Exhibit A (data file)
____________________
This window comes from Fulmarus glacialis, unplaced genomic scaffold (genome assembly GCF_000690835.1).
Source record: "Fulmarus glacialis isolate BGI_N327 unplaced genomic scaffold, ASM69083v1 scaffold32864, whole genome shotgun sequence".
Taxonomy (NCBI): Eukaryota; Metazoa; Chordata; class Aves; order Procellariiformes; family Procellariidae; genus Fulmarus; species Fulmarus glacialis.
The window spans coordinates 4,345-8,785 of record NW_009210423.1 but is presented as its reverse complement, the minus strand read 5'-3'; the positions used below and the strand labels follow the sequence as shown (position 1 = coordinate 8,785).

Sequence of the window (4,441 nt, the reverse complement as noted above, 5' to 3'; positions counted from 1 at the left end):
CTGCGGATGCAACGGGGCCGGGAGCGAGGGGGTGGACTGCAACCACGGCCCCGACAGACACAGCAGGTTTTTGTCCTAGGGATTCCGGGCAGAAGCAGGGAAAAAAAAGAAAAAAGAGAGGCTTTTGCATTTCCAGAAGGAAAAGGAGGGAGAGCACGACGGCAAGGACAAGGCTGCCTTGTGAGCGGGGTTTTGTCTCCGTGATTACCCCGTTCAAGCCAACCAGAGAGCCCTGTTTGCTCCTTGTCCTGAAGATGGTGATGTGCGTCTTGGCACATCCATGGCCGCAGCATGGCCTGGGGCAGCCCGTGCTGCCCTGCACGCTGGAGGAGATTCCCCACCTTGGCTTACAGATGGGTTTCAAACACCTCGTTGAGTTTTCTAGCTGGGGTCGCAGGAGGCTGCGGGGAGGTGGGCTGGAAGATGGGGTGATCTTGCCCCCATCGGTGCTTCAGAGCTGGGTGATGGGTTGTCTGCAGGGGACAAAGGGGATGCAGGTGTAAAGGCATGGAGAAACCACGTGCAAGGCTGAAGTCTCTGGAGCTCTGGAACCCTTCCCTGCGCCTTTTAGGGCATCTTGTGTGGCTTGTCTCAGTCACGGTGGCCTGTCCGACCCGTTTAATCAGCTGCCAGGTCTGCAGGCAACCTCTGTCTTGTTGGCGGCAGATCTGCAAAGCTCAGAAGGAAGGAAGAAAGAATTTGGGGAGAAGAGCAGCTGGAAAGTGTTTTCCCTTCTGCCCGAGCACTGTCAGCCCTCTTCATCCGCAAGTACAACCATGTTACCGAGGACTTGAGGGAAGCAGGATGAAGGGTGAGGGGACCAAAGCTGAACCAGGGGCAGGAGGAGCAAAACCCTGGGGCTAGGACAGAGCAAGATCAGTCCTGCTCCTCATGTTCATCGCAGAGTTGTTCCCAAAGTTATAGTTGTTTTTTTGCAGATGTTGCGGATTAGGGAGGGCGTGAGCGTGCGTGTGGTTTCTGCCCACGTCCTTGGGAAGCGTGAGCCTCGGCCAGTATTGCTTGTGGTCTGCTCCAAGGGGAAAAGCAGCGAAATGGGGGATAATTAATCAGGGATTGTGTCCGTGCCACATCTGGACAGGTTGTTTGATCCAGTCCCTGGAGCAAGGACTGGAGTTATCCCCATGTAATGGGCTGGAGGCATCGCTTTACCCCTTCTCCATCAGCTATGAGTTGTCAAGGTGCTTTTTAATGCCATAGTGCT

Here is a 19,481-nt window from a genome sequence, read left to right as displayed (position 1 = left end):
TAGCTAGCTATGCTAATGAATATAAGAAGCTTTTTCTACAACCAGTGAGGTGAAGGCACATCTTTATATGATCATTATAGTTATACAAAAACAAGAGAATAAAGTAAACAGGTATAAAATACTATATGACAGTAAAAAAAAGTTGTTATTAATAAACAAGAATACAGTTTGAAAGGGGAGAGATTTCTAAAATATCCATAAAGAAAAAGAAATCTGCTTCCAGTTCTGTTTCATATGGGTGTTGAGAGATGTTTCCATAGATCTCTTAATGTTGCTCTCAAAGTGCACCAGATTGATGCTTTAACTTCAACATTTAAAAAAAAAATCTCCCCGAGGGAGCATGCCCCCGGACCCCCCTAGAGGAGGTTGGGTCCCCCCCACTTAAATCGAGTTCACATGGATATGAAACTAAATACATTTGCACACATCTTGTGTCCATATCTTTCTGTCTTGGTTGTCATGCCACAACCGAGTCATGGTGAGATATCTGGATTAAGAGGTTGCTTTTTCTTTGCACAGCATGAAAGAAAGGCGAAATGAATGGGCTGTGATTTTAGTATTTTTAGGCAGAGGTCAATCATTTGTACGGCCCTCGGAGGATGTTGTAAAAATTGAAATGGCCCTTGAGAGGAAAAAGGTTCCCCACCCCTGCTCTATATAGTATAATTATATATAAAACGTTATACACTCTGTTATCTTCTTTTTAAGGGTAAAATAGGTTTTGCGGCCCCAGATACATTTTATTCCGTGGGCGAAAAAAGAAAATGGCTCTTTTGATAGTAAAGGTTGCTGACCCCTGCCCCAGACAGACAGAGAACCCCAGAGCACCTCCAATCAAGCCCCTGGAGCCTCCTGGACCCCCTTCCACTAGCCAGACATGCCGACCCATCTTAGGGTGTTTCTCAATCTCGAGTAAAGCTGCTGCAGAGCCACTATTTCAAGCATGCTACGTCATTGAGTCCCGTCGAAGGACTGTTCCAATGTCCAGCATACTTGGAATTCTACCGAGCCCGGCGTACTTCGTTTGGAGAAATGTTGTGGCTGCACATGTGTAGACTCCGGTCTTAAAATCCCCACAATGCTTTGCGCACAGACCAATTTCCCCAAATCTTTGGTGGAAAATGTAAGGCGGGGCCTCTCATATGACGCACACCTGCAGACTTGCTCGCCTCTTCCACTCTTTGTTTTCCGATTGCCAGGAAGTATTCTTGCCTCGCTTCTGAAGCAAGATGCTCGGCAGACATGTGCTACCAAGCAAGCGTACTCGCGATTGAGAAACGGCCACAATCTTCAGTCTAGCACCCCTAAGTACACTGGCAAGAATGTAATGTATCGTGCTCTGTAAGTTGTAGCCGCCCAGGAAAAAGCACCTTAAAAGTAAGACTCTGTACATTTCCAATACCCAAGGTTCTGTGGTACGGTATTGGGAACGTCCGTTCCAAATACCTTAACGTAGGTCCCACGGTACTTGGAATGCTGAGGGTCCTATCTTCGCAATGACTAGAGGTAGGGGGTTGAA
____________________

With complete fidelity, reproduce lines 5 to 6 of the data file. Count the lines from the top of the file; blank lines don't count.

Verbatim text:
Sequence of the window (4,441 nt, the reverse complement as noted above, 5' to 3'; positions counted from 1 at the left end):
CTGCGGATGCAACGGGGCCGGGAGCGAGGGGGTGGACTGCAACCACGGCCCCGACAGACACAGCAGGTTTTTGTCCTAGGGATTCCGGGCAGAAGCAGGGAAAAAAAAGAAAAAAGAGAGGCTTTTGCATTTCCAGAAGGAAAAGGAGGGAGAGCACGACGGCAAGGACAAGGCTGCCTTGTGAGCGGGGTTTTGTCTCCGTGATTACCCCGTTCAAGCCAACCAGAGAGCCCTGTTTGCTCCTTGTCCTGAAGATGGTGATGTGCGTCTTGGCACATCCATGGCCGCAGCATGGCCTGGGGCAGCCCGTGCTGCCCTGCACGCTGGAGGAGATTCCCCACCTTGGCTTACAGATGGGTTTCAAACACCTCGTTGAGTTTTCTAGCTGGGGTCGCAGGAGGCTGCGGGGAGGTGGGCTGGAAGATGGGGTGATCTTGCCCCCATCGGTGCTTCAGAGCTGGGTGATGGGTTGTCTGCAGGGGACAAAGGGGATGCAGGTGTAAAGGCATGGAGAAACCACGTGCAAGGCTGAAGTCTCTGGAGCTCTGGAACCCTTCCCTGCGCCTTTTAGGGCATCTTGTGTGGCTTGTCTCAGTCACGGTGGCCTGTCCGACCCGTTTAATCAGCTGCCAGGTCTGCAGGCAACCTCTGTCTTGTTGGCGGCAGATCTGCAAAGCTCAGAAGGAAGGAAGAAAGAATTTGGGGAGAAGAGCAGCTGGAAAGTGTTTTCCCTTCTGCCCGAGCACTGTCAGCCCTCTTCATCCGCAAGTACAACCATGTTACCGAGGACTTGAGGGAAGCAGGATGAAGGGTGAGGGGACCAAAGCTGAACCAGGGGCAGGAGGAGCAAAACCCTGGGGCTAGGACAGAGCAAGATCAGTCCTGCTCCTCATGTTCATCGCAGAGTTGTTCCCAAAGTTATAGTTGTTTTTTTGCAGATGTTGCGGATTAGGGAGGGCGTGAGCGTGCGTGTGGTTTCTGCCCACGTCCTTGGGAAGCGTGAGCCTCGGCCAGTATTGCTTGTGGTCTGCTCCAAGGGGAAAAGCAGCGAAATGGGGGATAATTAATCAGGGATTGTGTCCGTGCCACATCTGGACAGGTTGTTTGATCCAGTCCCTGGAGCAAGGACTGGAGTTATCCCCATGTAATGGGCTGGAGGCATCGCTTTACCCCTTCTCCATCAGCTATGAGTTGTCAAGGTGCTTTTTAATGCCATAGTGCT